If you paid attention in class, I suspect that this assignment should be rather easy at the level of generating content. However, it might still be challenging to write about a critic’s arguments and theoretical assumptions in a cogent way. So, stick to this three-part structure that I’ve given you.
Ideally, you should read over at least one or two of Hanna’s “Versions of the girdle” sections before deciding which is a. the best version to discuss and b. the theoretical concept from Iser or Fish to use.
Always keep in view the fact that Hanna’s “big argument” isn’t about ratifying one particular version of the girdle. Instead, it’s about re-framing the various “meanings” imputed to the girdle such that the difficult issue of interpretation itself is the subject at hand.
Option B: Howard (Structuralism applied to Sir Gawain)
This journal entry is based on Donald Howard’s article on the binary between the shield and the girdle in SGGK that we read as our example of structuralism in action (it’s pp. 106-116 in the Norton and we discussed this on Sep 2).
In this journal entry, you need to do three things:
1. Identify and explain ONE theoretical concept from structuralism. You can use Saussure (eg what are the two components that make up the sign? “The sign is arbitrary”; “The linear dimension of the sign” ) or Jakobson (“the substitutive” and the “combinative”; the binary categories that structure analysis). You should quote from the theorist and briefly explain and unpack the concept / feature of structuralism you’ve chosen. You could use Parker here to supplement some of the theory, especially if you’re focusing on the procedure of coding, finding categories, and the binary logic that governs structuralist frameworks.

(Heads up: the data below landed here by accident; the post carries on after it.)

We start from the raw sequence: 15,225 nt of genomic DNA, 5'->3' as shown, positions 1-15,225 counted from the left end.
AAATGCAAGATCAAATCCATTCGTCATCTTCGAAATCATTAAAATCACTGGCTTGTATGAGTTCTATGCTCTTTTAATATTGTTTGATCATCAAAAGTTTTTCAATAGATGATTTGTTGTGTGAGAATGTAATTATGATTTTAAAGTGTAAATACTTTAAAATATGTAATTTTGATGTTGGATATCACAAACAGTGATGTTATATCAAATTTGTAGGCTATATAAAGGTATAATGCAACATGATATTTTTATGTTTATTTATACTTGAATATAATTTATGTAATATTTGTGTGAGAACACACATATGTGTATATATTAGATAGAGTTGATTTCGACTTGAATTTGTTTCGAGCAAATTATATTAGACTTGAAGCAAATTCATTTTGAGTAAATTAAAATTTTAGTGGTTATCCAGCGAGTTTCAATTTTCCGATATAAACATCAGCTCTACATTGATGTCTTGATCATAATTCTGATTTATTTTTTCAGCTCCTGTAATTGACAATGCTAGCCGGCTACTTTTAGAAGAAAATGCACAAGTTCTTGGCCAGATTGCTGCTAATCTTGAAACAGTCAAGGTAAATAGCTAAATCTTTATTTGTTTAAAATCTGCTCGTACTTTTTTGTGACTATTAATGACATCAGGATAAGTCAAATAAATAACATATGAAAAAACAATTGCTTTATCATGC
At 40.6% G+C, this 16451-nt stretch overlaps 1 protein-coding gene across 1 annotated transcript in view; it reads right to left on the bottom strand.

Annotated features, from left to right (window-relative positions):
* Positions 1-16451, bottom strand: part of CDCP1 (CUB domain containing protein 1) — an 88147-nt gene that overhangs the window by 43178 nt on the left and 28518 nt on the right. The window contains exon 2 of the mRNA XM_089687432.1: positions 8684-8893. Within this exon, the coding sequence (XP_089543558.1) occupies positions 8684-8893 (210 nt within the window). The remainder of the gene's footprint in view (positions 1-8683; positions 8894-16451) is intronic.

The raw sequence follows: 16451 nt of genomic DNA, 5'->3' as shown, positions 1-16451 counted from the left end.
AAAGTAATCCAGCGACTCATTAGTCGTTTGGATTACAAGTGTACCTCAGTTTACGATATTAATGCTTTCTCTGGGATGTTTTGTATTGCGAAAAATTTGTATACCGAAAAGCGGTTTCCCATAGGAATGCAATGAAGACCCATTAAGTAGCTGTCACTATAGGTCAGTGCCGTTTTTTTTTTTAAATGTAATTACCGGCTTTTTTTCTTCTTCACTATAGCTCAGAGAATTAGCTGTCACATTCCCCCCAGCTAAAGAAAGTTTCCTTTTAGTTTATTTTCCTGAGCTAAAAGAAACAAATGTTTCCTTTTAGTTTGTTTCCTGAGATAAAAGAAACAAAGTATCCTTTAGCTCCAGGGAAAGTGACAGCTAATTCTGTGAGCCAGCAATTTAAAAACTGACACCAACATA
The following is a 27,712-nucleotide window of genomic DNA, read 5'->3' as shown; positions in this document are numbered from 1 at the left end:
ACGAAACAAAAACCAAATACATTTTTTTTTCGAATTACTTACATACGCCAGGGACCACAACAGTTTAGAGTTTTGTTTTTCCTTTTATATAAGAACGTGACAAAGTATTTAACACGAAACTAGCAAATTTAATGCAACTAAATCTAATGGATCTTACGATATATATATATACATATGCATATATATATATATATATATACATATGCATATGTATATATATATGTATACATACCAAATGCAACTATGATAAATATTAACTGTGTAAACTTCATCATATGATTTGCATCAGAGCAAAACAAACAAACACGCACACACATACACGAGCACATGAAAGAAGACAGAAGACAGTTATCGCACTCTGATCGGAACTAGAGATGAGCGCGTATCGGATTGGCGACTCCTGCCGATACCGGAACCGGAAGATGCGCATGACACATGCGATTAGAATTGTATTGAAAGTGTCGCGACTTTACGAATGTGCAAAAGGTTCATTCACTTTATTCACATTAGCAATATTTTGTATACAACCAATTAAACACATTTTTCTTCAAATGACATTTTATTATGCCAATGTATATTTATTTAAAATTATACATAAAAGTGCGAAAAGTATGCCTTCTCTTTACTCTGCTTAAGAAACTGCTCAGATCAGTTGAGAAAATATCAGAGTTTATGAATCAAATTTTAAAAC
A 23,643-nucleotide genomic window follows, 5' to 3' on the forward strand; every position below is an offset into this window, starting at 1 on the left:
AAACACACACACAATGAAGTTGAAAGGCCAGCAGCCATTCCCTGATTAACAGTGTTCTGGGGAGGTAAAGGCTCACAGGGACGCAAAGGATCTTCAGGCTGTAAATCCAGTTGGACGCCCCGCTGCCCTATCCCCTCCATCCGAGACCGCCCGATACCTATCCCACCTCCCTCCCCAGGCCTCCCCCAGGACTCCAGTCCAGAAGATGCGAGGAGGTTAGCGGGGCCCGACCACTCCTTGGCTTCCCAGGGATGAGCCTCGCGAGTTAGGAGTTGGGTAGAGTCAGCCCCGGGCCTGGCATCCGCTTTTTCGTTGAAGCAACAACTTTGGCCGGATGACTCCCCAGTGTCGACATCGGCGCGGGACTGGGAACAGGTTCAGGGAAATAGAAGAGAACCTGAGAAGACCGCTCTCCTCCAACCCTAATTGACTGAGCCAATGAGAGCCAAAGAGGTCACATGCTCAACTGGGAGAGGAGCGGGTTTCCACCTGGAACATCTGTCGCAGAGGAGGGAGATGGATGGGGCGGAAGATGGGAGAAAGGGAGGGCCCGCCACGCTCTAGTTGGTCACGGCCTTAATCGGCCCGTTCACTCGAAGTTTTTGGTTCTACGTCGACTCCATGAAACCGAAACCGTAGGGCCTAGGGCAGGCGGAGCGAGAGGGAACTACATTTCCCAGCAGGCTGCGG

2. Then, explain how a specific portion of Howard’s analysis is informed by this concept. For instance, if you’re interested in the “arbitrary” nature of of the sign, you might focus on how Howard (near his opening) argues for the relational significance between the girdle and shield. Or, if you’re interested in the way structuralism splits the sign into the “signifier” and “signified,” you can identify how Howard uses this logic in attributing “signifieds” to the girdle and shield that he then uses to analyze the narrative structure of the corresponding episodes.